Now, the government has shown some commitment toward the renovations on the waterfront, and that is something that we, as all Yukoners - particularly those of us in Whitehorse - are proud of. That old building that is now red, the old fire hall, looks quite attractive, and I would imagine that there are going to be an awful lot of tourists this summer taking pictures in front of it, much like pictures have always been taken in front of the White Pass Building.

What we do need to do is constantly revisit. We can't just be developing one building or protecting one building without looking at all the other ones that have needs. There are needs in all the communities. It seems to be easier in some ways for people who are in a small town to look at what they've got and to collect those things and make a concerted effort to represent or to show those things to the public than it is in a larger community.

In a larger community, a lot of those things get lost over time. People forget. They don't realize that what they have is important. There is a sense in some of the larger communities, particularly in Whitehorse, that somebody else is doing it and, in a lot of cases, nobody else is doing it, and so we have lost a number of things over the years.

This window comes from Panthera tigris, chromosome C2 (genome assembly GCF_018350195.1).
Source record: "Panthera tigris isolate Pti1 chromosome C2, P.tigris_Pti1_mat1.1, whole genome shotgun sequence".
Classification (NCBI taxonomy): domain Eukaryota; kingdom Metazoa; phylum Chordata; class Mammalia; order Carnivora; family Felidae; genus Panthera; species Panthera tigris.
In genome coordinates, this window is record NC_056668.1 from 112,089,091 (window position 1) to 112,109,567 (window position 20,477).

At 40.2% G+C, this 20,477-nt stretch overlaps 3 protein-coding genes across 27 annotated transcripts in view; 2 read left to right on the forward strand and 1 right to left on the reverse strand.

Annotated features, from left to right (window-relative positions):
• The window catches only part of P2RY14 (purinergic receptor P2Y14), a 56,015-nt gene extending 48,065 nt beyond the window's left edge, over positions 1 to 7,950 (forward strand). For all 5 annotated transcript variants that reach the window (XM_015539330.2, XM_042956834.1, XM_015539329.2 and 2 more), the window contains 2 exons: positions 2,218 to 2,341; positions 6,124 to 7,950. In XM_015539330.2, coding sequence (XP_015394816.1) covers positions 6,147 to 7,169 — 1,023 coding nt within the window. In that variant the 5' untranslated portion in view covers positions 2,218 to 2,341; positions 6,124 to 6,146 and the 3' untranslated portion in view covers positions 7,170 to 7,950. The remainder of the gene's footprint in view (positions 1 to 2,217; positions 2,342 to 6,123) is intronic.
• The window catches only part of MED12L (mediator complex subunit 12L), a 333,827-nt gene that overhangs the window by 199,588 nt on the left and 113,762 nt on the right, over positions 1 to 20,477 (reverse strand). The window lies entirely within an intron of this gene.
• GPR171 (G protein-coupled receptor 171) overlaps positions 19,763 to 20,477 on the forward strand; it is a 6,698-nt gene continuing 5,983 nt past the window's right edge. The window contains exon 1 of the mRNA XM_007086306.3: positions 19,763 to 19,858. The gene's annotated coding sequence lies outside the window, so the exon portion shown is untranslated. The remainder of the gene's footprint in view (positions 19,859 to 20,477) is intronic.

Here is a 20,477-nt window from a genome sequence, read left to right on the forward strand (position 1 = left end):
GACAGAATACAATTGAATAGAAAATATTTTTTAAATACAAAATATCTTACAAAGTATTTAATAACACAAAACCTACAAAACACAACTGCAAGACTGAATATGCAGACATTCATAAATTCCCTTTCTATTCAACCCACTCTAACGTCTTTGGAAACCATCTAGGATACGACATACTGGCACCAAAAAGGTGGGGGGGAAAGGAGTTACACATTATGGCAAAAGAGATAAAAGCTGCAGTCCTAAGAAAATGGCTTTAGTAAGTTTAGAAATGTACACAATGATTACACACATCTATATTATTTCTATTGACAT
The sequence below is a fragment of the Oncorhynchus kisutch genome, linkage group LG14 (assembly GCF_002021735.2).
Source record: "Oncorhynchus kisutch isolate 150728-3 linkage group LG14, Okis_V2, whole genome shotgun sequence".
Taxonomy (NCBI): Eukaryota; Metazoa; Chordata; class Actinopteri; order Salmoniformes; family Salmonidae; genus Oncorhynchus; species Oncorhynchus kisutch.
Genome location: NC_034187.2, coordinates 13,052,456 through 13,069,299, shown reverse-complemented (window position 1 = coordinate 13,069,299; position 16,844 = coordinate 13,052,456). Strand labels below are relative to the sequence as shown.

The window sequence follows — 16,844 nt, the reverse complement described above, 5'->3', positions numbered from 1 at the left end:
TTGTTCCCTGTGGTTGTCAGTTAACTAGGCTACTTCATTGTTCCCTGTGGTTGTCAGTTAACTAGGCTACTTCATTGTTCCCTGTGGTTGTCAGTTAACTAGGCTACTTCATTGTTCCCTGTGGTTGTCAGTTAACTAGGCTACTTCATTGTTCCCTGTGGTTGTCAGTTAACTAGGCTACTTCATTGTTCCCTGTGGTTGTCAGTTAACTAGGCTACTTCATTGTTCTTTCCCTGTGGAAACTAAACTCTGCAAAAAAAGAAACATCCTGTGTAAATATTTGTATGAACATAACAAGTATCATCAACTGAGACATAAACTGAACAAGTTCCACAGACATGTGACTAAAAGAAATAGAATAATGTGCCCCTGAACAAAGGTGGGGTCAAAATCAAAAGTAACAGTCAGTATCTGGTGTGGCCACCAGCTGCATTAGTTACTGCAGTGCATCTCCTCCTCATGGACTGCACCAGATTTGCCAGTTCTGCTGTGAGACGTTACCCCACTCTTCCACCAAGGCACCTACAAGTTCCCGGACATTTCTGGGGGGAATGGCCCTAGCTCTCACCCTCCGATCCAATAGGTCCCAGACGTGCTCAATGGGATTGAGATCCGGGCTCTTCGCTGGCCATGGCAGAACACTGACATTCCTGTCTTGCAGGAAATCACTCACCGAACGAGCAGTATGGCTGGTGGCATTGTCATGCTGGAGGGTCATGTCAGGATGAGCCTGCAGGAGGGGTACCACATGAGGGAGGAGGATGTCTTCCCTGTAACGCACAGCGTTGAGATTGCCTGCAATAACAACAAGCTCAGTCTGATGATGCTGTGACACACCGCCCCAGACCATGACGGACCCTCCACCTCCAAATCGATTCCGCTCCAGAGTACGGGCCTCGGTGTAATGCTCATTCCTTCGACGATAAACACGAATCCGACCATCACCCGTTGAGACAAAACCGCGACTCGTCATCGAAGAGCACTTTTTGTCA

There are fires. This is the Yukon and we have fires constantly. If we don't have forest fires, then we've got chimney fires, and we lose things very easily here. There are floods. Go to Dawson; go to Carcross. We have floods constantly in the Yukon communities. It's just a fact of life here and we lose a lot of those documents and a lot of those artifacts in that process.

Having a plan about what we're going to do in the future with our museums and what we're going to do with our historical artifacts is really, really important so that we can go to those sources of information, those sources of artifacts, and get everything we can.

I suppose that one of the points that my caucus colleague has brought up - and something that was also reiterated by the Minister of Tourism today - is that we need to give people recognition for the good work that they do preserving our heritage in the Yukon, and it's something we don't do often enough. We have awards for a number of different things but what we don't do is celebrate those of us who have worked very, very hard to preserve our past.